• Training and support Provide ongoing support for the new application and support continued innovation and modernization.
  • Training and support

Frequently Asked Questions

1.How can APIs modernize legacy systems?

APIs modernize legacy systems by allowing IT teams to abstract core data and services from the underlying system complexity. It reduces skill gaps and allows non-experts to efficiently consume data in legacy applications and services.

2. Why do companies still use legacy systems?

Companies prefer using legacy systems because of the following reasons:

  • Legacy application modernization is expensive, daunting, and time-consuming.
  • Many companies don’t have the expertise and budget to replace the legacy system.
  • There are risks of data loss and downtime.

In short, these companies find legacy apps easier than migrating to a new architecture. Hence, they prefer sticking with legacy systems.

3.What are the 7 R’s of modernization?

  • Reassess: Take a fresh look at your business processes and technology infrastructure and identify areas that need improvement or modernization.
  • Realign: Realign your business goals and objectives to ensure they align with your modernization efforts.
  • Redesign: Redesign your systems and processes to make them more efficient, scalable, and cost-effective.
  • Replace: Replace outdated technology with modern solutions that better meet your business needs.
  • Retire: Identify systems and processes that are no longer necessary or useful and retire them.
  • Retrain: Invest in employee training to ensure your team has the skills and knowledge needed to operate and maintain modern systems and processes.
  • Reinvest: Continuously reinvest in your modernization efforts to stay ahead of the curve and ensure your business remains competitive.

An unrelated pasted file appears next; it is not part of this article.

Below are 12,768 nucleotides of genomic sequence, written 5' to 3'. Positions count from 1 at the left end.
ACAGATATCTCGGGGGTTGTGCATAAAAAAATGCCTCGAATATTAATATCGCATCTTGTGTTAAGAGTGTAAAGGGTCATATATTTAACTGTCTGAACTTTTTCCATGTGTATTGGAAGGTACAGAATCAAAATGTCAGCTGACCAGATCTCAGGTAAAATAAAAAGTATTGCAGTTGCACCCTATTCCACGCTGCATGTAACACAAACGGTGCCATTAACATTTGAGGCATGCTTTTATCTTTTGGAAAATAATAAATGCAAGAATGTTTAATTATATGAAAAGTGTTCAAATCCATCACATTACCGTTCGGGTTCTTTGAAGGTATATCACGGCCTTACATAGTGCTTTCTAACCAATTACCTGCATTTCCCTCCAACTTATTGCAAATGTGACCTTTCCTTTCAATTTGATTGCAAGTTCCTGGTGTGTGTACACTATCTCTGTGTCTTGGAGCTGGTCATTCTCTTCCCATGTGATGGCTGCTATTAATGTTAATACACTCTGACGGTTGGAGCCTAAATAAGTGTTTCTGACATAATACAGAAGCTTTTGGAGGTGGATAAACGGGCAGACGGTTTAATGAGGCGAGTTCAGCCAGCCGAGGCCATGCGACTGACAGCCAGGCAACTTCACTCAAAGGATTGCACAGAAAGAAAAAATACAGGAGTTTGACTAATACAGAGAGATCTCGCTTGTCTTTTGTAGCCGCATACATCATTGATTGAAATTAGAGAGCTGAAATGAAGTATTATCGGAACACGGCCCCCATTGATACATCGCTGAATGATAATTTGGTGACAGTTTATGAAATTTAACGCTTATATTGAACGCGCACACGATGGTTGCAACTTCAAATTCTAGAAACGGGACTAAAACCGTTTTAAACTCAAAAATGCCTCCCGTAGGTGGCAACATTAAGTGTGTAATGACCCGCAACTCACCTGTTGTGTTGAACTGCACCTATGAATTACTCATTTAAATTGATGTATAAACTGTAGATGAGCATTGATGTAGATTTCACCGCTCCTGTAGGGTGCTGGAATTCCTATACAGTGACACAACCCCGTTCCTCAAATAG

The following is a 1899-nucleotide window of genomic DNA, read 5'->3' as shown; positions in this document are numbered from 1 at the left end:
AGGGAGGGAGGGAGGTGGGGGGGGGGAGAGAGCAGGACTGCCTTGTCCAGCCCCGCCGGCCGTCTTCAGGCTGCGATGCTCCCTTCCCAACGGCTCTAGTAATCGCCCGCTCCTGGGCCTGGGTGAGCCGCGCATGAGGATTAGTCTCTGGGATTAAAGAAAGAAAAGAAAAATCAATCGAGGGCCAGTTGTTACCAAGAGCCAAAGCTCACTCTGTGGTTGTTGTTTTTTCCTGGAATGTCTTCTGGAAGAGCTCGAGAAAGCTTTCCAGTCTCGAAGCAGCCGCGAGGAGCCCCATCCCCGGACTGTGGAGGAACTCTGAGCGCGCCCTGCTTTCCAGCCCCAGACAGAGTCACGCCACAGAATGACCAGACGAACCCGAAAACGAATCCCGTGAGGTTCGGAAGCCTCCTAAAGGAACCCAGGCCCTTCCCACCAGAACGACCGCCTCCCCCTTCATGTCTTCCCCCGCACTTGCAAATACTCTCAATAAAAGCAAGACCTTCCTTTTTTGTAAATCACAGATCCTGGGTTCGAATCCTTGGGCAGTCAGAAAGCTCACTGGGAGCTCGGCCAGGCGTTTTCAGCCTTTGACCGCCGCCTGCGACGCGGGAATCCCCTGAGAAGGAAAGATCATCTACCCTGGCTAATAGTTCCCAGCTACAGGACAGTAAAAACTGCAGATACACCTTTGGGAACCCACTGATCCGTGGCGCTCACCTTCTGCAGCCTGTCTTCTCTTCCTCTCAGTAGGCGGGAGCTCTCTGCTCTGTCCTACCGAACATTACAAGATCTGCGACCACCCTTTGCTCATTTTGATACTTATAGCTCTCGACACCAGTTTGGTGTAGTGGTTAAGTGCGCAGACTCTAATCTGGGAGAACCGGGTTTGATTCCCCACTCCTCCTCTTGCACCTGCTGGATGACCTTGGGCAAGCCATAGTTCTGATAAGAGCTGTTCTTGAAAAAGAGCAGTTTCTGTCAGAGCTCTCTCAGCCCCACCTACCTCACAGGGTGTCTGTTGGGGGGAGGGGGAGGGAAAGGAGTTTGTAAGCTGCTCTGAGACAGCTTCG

4. How do you handle if a legacy system exhibits poor quality?

Here are the steps to handle a legacy system that exhibits poor quality:

  • Assess the scope and severity of the quality issues by reviewing system logs, user reports, and any available data on system performance.
  • Conduct a thorough analysis of the system architecture, codebase, and any dependencies to identify the root cause of the problem.
  • Develop a plan to address the quality issues. The plan may involve refactoring code, updating dependencies, or implementing new testing and validation procedures.
  • Prioritize the fixes based on the severity and impact of the quality issues to focus your efforts on the most critical issues first.
  • Conduct a combination of manual and automated testing to test and validate the system to ensure the quality issues have been resolved.
  • Keep stakeholders informed throughout the process, including any planned downtime or changes to system functionality.
  • Consider long-term modernization optionsIf the legacy system continues to exhibit poor quality or no longer meets the organization’s needs. It may involve migrating to a new system or platform or implementing a phased approach to modernization.
Akash Lomas
Written by

Akash Lomas

Akash Lomas is a Technical Architect with over 10 years of experience in the software development industry. He has extensive experience in the MS stack, coding, and enhancing process delivery. Akash is a highly skilled and experienced technologist passionate about building high-quality software.

Akash is also a strong advocate for collaboration and believes that silos in the workplace make it difficult to get things done. He always seeks ways to break down barriers and create a more collaborative environment.

In his spare time, Akash enjoys playing tennis with his son. He is also an avid reader and enjoys learning new things.